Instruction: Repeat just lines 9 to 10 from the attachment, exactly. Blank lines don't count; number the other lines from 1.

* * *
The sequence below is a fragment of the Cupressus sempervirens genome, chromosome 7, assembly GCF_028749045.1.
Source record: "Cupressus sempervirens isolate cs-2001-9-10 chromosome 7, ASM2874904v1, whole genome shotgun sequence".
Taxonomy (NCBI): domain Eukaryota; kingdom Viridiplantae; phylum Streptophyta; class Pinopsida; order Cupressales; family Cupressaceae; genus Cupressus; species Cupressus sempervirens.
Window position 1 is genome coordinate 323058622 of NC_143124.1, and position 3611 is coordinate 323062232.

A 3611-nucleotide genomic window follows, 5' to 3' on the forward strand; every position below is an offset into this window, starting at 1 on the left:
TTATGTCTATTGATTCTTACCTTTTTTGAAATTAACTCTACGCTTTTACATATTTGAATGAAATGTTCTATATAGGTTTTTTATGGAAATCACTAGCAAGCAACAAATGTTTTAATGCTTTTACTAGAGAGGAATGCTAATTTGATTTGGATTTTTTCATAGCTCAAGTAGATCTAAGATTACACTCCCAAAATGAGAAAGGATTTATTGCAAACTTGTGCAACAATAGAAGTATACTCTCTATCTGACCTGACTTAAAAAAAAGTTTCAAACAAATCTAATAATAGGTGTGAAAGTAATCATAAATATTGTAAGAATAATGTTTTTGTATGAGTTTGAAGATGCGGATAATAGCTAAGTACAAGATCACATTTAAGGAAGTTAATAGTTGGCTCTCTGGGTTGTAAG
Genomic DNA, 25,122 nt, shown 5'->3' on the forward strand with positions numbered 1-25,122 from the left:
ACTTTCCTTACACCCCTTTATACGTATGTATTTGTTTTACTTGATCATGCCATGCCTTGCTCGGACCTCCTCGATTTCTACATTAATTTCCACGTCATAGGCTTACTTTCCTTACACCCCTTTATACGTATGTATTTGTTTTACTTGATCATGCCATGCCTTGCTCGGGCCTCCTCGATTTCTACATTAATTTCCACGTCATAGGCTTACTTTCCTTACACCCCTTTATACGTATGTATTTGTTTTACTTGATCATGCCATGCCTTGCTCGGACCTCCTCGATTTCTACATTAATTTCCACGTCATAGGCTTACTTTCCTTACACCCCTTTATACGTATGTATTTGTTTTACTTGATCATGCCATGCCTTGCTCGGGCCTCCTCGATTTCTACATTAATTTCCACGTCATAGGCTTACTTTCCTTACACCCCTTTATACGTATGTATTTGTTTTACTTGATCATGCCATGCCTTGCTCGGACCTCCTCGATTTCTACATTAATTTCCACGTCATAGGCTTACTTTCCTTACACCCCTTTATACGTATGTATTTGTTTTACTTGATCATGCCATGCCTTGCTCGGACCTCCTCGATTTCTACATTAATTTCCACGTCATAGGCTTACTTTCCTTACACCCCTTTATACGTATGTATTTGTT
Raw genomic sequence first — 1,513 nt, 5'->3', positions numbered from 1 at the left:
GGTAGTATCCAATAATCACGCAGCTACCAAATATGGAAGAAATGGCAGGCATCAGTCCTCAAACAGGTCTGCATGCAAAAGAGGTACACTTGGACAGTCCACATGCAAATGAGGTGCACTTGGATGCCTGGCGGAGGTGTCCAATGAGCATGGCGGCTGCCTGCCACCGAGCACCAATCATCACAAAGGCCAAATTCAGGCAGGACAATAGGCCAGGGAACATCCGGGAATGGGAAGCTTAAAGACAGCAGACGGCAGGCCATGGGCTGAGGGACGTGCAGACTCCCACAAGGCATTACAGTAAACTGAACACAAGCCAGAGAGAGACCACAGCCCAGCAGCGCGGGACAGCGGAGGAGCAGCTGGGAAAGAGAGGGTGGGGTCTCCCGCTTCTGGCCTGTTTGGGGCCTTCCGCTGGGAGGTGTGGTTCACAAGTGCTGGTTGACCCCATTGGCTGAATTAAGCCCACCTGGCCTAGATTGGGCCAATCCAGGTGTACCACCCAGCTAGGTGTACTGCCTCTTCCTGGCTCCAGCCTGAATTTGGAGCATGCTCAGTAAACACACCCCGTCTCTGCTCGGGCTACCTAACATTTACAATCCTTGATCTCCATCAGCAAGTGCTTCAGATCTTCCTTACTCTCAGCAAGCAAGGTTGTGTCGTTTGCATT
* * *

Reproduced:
Raw genomic sequence first — 1,513 nt, 5'->3', positions numbered from 1 at the left:
GGTAGTATCCAATAATCACGCAGCTACCAAATATGGAAGAAATGGCAGGCATCAGTCCTCAAACAGGTCTGCATGCAAAAGAGGTACACTTGGACAGTCCACATGCAAATGAGGTGCACTTGGATGCCTGGCGGAGGTGTCCAATGAGCATGGCGGCTGCCTGCCACCGAGCACCAATCATCACAAAGGCCAAATTCAGGCAGGACAATAGGCCAGGGAACATCCGGGAATGGGAAGCTTAAAGACAGCAGACGGCAGGCCATGGGCTGAGGGACGTGCAGACTCCCACAAGGCATTACAGTAAACTGAACACAAGCCAGAGAGAGACCACAGCCCAGCAGCGCGGGACAGCGGAGGAGCAGCTGGGAAAGAGAGGGTGGGGTCTCCCGCTTCTGGCCTGTTTGGGGCCTTCCGCTGGGAGGTGTGGTTCACAAGTGCTGGTTGACCCCATTGGCTGAATTAAGCCCACCTGGCCTAGATTGGGCCAATCCAGGTGTACCACCCAGCTAGGTGTACTGCCTCTTCCTGGCTCCAGCCTGAATTTGGAGCATGCTCAGTAAACACACCCCGTCTCTGCTCGGGCTACCTAACATTTACAATCCTTGATCTCCATCAGCAAGTGCTTCAGATCTTCCTTACTCTCAGCAAGCAAGGTTGTGTCGTTTGCATT